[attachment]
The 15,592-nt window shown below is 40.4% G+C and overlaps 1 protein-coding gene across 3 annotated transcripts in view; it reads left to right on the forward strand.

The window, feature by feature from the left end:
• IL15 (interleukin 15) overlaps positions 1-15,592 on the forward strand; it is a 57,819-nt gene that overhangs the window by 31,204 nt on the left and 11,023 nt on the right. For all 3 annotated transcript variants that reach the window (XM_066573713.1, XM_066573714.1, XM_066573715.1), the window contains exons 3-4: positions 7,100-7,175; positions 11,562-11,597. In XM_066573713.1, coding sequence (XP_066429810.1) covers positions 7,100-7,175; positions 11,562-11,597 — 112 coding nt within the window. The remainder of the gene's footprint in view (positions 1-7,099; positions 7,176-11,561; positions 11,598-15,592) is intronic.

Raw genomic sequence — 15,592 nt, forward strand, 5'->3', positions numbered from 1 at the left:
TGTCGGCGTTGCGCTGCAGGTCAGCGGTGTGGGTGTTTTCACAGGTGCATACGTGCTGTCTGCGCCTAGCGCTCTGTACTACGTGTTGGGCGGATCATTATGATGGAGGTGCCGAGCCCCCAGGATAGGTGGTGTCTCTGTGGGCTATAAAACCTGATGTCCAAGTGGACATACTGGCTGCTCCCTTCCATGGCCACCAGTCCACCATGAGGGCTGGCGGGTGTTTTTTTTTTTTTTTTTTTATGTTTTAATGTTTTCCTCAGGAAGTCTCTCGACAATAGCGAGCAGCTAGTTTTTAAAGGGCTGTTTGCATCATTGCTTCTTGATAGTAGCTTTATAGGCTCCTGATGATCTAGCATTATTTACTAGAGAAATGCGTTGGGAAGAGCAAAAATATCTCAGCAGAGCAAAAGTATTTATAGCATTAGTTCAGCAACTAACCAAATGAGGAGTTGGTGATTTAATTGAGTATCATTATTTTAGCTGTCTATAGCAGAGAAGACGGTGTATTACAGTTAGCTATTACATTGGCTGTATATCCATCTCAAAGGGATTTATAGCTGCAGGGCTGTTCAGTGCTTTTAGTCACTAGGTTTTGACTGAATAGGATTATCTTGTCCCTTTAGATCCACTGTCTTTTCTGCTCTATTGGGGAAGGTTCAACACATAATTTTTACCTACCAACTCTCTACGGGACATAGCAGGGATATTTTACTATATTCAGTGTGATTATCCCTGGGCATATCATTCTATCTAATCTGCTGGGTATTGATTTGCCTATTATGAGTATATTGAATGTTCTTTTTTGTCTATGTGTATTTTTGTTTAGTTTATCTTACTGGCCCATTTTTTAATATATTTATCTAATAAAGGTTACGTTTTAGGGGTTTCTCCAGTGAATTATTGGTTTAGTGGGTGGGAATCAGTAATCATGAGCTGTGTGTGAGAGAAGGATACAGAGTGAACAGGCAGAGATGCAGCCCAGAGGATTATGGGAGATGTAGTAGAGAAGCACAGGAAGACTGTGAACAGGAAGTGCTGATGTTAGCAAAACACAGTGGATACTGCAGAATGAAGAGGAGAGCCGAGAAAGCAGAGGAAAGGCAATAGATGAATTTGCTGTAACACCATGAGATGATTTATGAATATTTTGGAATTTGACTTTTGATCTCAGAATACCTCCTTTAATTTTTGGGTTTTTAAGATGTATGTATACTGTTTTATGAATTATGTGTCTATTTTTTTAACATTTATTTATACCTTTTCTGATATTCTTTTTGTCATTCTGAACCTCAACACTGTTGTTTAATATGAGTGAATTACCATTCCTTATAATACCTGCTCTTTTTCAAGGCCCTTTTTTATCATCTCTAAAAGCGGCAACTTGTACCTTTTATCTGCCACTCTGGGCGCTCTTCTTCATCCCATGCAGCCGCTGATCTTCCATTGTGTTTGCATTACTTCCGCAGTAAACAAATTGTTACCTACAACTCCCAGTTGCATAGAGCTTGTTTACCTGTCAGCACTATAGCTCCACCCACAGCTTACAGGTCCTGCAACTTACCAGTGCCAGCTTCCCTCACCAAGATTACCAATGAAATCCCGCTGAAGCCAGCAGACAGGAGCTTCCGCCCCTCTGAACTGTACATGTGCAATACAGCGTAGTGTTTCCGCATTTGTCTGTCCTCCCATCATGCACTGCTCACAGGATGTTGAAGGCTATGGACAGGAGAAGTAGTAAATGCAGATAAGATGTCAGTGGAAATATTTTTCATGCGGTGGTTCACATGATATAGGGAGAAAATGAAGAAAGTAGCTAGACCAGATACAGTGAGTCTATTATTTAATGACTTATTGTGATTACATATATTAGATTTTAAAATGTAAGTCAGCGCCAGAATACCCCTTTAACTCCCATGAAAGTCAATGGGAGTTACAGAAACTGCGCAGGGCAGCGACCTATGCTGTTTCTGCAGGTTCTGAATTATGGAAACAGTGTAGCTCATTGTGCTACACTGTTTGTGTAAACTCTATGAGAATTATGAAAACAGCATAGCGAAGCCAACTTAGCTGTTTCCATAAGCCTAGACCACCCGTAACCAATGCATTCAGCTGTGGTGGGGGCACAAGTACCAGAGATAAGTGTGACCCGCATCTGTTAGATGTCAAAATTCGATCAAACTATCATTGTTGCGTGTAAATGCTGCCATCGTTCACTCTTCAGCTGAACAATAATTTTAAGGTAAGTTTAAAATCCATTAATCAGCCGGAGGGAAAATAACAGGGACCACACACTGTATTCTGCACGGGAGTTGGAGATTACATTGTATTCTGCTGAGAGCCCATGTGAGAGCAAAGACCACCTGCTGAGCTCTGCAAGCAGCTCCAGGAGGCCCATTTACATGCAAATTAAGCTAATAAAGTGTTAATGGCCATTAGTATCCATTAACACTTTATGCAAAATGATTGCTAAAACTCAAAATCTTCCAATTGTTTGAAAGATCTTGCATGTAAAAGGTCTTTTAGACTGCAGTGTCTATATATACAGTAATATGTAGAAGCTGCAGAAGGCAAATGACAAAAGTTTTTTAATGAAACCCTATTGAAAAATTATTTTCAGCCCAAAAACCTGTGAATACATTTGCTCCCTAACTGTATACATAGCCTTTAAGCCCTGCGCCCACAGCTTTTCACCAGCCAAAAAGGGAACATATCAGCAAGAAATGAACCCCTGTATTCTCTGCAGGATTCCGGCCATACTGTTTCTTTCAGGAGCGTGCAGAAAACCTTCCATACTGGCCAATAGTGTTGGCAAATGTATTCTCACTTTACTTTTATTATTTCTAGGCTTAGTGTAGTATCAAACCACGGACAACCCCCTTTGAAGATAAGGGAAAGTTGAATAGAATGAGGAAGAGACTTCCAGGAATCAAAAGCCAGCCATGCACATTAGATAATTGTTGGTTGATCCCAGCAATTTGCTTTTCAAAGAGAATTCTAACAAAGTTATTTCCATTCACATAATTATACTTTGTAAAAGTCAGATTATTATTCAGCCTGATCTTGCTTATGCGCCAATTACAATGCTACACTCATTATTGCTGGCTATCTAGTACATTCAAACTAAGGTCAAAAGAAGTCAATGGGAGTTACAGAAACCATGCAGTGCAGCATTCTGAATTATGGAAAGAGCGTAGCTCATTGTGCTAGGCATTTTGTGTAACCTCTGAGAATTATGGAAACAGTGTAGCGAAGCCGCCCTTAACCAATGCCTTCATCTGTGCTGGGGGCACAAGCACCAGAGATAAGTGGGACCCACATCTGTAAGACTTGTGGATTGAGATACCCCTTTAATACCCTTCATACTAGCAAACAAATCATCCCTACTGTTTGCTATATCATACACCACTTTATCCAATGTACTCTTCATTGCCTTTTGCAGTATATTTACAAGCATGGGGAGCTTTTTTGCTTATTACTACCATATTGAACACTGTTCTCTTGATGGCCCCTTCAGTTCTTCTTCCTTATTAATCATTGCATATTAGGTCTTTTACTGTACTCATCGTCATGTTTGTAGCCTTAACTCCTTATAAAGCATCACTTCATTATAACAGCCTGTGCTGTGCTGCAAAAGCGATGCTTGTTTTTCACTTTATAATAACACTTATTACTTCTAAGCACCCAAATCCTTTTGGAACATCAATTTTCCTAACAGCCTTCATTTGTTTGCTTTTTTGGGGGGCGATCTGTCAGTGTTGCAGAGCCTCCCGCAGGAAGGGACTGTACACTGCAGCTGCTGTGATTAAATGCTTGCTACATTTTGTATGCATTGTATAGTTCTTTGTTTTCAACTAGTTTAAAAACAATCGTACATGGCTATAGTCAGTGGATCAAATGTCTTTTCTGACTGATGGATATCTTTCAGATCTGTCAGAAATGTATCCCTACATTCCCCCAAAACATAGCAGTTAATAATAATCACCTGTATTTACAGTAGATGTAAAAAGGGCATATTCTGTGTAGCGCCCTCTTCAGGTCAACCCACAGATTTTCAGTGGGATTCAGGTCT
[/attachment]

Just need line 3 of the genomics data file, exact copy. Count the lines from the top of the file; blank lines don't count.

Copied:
• IL15 (interleukin 15) overlaps positions 1-15,592 on the forward strand; it is a 57,819-nt gene that overhangs the window by 31,204 nt on the left and 11,023 nt on the right. For all 3 annotated transcript variants that reach the window (XM_066573713.1, XM_066573714.1, XM_066573715.1), the window contains exons 3-4: positions 7,100-7,175; positions 11,562-11,597. In XM_066573713.1, coding sequence (XP_066429810.1) covers positions 7,100-7,175; positions 11,562-11,597 — 112 coding nt within the window. The remainder of the gene's footprint in view (positions 1-7,099; positions 7,176-11,561; positions 11,598-15,592) is intronic.